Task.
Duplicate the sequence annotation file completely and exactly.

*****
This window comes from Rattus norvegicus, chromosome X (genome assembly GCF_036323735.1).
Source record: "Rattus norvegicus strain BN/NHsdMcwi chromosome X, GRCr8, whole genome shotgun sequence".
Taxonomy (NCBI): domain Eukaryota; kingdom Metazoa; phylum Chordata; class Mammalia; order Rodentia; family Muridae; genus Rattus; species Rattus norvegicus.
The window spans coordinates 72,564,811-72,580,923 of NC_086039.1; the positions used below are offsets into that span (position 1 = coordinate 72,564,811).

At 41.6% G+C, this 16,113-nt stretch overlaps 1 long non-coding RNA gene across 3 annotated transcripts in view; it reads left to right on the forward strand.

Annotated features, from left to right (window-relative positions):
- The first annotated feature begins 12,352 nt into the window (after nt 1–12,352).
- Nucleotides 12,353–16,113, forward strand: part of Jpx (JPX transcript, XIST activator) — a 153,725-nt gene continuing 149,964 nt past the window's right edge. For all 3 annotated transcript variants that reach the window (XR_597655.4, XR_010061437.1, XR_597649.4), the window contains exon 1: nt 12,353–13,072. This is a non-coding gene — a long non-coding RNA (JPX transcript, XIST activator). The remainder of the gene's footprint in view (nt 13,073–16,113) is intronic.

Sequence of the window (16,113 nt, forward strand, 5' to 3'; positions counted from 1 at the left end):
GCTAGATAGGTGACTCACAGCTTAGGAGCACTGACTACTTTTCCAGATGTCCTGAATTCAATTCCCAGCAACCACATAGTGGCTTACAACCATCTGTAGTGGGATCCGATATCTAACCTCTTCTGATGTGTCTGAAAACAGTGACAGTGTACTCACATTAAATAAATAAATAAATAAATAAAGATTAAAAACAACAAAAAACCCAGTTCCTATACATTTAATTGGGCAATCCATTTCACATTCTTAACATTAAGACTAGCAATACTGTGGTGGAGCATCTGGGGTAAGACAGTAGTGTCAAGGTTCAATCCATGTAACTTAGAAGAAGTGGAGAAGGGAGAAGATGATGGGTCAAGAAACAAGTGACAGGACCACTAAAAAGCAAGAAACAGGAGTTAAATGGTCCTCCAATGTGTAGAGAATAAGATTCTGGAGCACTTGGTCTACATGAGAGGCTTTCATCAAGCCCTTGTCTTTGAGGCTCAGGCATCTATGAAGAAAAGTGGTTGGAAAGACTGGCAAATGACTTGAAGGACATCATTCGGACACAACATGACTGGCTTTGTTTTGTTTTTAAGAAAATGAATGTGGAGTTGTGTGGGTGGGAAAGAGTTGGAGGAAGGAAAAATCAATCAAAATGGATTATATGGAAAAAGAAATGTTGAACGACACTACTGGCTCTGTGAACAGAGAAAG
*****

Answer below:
This window comes from Rattus norvegicus, chromosome X (genome assembly GCF_036323735.1).
Source record: "Rattus norvegicus strain BN/NHsdMcwi chromosome X, GRCr8, whole genome shotgun sequence".
Taxonomy (NCBI): domain Eukaryota; kingdom Metazoa; phylum Chordata; class Mammalia; order Rodentia; family Muridae; genus Rattus; species Rattus norvegicus.
The window spans coordinates 72,564,811-72,580,923 of NC_086039.1; the positions used below are offsets into that span (position 1 = coordinate 72,564,811).

At 41.6% G+C, this 16,113-nt stretch overlaps 1 long non-coding RNA gene across 3 annotated transcripts in view; it reads left to right on the forward strand.

Annotated features, from left to right (window-relative positions):
- The first annotated feature begins 12,352 nt into the window (after nt 1–12,352).
- Nucleotides 12,353–16,113, forward strand: part of Jpx (JPX transcript, XIST activator) — a 153,725-nt gene continuing 149,964 nt past the window's right edge. For all 3 annotated transcript variants that reach the window (XR_597655.4, XR_010061437.1, XR_597649.4), the window contains exon 1: nt 12,353–13,072. This is a non-coding gene — a long non-coding RNA (JPX transcript, XIST activator). The remainder of the gene's footprint in view (nt 13,073–16,113) is intronic.

Sequence of the window (16,113 nt, forward strand, 5' to 3'; positions counted from 1 at the left end):
GCTAGATAGGTGACTCACAGCTTAGGAGCACTGACTACTTTTCCAGATGTCCTGAATTCAATTCCCAGCAACCACATAGTGGCTTACAACCATCTGTAGTGGGATCCGATATCTAACCTCTTCTGATGTGTCTGAAAACAGTGACAGTGTACTCACATTAAATAAATAAATAAATAAATAAAGATTAAAAACAACAAAAAACCCAGTTCCTATACATTTAATTGGGCAATCCATTTCACATTCTTAACATTAAGACTAGCAATACTGTGGTGGAGCATCTGGGGTAAGACAGTAGTGTCAAGGTTCAATCCATGTAACTTAGAAGAAGTGGAGAAGGGAGAAGATGATGGGTCAAGAAACAAGTGACAGGACCACTAAAAAGCAAGAAACAGGAGTTAAATGGTCCTCCAATGTGTAGAGAATAAGATTCTGGAGCACTTGGTCTACATGAGAGGCTTTCATCAAGCCCTTGTCTTTGAGGCTCAGGCATCTATGAAGAAAAGTGGTTGGAAAGACTGGCAAATGACTTGAAGGACATCATTCGGACACAACATGACTGGCTTTGTTTTGTTTTTAAGAAAATGAATGTGGAGTTGTGTGGGTGGGAAAGAGTTGGAGGAAGGAAAAATCAATCAAAATGGATTATATGGAAAAAGAAATGTTGAACGACACTACTGGCTCTGTGAACAGAGAAAG